We Got Goosebumps From This Modern STAR WARS Trailer for EMPIRE STRIKES BACK - Nerdist
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We Got Goosebumps From This Modern STAR WARS Trailer for EMPIRE STRIKES BACK

The Empire Strikes Back is a great movie. It’s also arguably the most important sequel ever. It definitely deserves a glorious and moving trailer. But back in 1979 and 1980, movie trailers featured cheesy voiceovers that made it hard to understand the tone of the movie. Thanks to a fan recut, Empire now has the serious and adventurous trailer it deserves. This modern Star Wars trailer is classic 2020s, complete with a slow version of the theme music and many hero shots. There are also the disembodied voices of Emperor Palpatine and Obi-Wan Kenobi. Even though we’ve seen the movie countless times, watching this trailer gives us goosebumps. Now we can’t wait to see the movie all over again.

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Though the modern vision of this Star Wars trailer does introduce the new character Lando Calrissian, there are no shots of Yoda. The lack of spoilers is admirable, though we’ve definitely seen modern previews that give away too much. This may be more of a teaser. There are some great shots of new planets like Hoth, Dagobah, and Bespin but little about the plot. The modern trailer, which we saw on Boing Boing, is one of many on the Floris De Canne YouTube channel. They also put together modern trailers for Star WarsA New Hope, Return of the Jedi, The Phantom Menace, and Revenge of the Sith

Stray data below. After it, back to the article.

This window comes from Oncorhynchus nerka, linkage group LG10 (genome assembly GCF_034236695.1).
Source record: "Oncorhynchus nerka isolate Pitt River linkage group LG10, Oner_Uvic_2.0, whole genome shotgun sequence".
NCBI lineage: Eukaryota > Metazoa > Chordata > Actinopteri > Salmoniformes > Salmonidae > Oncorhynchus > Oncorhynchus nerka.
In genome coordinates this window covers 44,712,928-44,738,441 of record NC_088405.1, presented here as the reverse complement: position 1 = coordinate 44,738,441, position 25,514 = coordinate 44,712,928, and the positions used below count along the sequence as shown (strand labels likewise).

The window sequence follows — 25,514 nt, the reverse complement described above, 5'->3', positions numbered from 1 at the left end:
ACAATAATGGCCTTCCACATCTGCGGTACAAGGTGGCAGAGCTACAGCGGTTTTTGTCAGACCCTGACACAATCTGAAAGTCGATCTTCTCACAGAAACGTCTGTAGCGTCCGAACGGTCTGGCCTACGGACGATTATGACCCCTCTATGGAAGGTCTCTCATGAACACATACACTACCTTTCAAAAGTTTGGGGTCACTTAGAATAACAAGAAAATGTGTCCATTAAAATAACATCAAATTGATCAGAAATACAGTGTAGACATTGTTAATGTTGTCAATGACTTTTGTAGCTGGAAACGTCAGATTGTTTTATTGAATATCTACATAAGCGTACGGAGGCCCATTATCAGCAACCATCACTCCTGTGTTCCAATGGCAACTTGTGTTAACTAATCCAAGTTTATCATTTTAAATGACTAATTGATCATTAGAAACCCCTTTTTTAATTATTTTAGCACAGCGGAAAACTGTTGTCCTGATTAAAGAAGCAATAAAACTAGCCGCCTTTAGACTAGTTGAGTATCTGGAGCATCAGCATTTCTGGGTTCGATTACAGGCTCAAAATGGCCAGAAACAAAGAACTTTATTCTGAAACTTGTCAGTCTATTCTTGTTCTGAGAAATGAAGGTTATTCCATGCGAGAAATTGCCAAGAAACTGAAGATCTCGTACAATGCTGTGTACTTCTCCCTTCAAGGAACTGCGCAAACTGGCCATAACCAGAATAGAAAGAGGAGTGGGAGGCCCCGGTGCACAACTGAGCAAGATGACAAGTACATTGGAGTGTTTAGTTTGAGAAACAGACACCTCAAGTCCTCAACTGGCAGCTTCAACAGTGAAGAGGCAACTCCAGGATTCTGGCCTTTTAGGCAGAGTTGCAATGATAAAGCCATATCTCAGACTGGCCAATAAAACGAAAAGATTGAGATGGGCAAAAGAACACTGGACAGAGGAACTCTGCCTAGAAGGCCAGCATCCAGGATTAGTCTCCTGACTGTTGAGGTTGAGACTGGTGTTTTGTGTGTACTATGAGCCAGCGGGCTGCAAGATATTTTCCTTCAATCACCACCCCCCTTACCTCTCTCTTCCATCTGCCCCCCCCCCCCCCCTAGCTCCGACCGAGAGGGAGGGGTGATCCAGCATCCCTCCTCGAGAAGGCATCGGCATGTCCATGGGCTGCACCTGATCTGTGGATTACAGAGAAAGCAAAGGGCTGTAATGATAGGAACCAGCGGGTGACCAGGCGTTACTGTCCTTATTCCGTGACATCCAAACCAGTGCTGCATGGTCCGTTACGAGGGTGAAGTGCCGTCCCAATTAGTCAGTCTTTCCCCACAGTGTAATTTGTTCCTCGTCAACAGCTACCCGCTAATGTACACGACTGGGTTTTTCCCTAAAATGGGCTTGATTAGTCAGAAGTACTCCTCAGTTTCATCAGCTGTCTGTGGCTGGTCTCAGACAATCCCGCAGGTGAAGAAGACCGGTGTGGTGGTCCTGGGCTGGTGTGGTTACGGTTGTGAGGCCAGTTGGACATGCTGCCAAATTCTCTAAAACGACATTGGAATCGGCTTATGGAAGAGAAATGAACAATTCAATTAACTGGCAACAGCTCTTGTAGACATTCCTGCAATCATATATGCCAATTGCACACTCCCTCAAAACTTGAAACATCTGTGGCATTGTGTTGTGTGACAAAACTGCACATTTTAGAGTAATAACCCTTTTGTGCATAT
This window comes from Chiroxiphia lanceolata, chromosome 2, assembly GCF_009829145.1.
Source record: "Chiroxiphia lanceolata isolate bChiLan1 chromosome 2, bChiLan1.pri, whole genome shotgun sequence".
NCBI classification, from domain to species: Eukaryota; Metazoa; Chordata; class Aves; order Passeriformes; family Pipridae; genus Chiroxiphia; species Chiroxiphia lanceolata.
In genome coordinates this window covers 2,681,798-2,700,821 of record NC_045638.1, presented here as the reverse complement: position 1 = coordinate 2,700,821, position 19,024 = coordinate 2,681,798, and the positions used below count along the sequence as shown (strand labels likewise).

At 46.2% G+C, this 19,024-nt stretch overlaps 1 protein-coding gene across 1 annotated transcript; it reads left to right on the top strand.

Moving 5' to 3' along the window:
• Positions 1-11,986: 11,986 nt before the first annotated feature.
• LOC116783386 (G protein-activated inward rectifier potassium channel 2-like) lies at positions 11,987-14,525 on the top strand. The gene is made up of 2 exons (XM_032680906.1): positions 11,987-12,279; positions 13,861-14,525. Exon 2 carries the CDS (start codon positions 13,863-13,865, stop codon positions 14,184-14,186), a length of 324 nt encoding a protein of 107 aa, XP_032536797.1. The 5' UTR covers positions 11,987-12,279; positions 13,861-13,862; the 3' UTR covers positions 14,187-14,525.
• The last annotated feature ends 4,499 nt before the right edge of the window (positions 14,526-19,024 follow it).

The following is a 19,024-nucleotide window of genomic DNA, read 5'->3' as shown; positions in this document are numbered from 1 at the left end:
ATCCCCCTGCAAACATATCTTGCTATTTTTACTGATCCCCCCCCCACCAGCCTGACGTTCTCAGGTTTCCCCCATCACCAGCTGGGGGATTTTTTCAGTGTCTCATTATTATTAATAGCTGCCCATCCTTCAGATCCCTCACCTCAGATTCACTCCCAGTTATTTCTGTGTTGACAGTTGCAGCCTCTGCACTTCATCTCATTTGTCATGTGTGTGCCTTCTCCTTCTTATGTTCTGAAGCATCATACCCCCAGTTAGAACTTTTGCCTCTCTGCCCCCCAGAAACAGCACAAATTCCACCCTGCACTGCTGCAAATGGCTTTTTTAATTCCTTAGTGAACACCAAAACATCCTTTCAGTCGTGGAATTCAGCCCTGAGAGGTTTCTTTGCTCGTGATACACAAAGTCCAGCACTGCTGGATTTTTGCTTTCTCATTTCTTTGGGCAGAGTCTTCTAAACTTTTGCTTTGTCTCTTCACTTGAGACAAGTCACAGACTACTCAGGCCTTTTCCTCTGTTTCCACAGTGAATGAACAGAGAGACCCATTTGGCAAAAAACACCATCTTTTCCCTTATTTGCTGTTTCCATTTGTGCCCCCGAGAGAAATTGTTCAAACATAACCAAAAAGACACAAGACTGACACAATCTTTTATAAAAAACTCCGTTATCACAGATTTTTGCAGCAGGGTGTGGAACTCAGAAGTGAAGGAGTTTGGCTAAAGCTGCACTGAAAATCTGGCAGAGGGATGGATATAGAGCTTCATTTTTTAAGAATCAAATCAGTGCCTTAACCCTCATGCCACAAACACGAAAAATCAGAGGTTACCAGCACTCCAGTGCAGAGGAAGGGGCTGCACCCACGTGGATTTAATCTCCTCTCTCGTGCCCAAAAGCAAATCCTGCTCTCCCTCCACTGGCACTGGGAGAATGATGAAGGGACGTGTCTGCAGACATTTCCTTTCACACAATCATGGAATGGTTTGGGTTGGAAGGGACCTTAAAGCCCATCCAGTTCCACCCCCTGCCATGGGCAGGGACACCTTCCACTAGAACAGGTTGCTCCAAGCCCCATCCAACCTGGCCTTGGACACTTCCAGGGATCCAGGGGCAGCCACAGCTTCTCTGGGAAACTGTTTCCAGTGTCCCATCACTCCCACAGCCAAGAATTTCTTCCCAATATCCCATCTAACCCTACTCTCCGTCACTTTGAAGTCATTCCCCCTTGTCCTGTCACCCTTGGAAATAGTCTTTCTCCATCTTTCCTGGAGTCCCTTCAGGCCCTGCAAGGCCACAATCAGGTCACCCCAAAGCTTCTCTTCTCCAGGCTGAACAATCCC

Title card for the modern trailer of Empire Strikes Back
Floris De Canne

We have seen other modern trailer takes for Empire Strikes Back. This one really plays up the fact that it’s Episode V, though that’s not mentioned in any of the real trailers we’ve seen for the movie. Those, like the one below, narrated by Harrison Ford, sometimes include scenes that didn’t make it into the final cut of the movie. Other trailers, meanwhile, showed lightsabers without any color added.  

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In contrast to the modern trailer treatment, fans also recently made a perfectly retro Andor opening credits sequence. If Star Wars came out in timeline order and Andor premiered in 1975, there would be plenty of camp, low-definition, and interesting font choices. Of course, we all know what happens in the movies. But it is a lot of fun to reimagine what may have gotten us excited for them across time.

Melissa is Nerdist’s science & technology staff writer. She also moderates “science of” panels at conventions and co-hosts Star Warsologies, a podcast about science and Star Wars. Follow her on Twitter @melissatruth.

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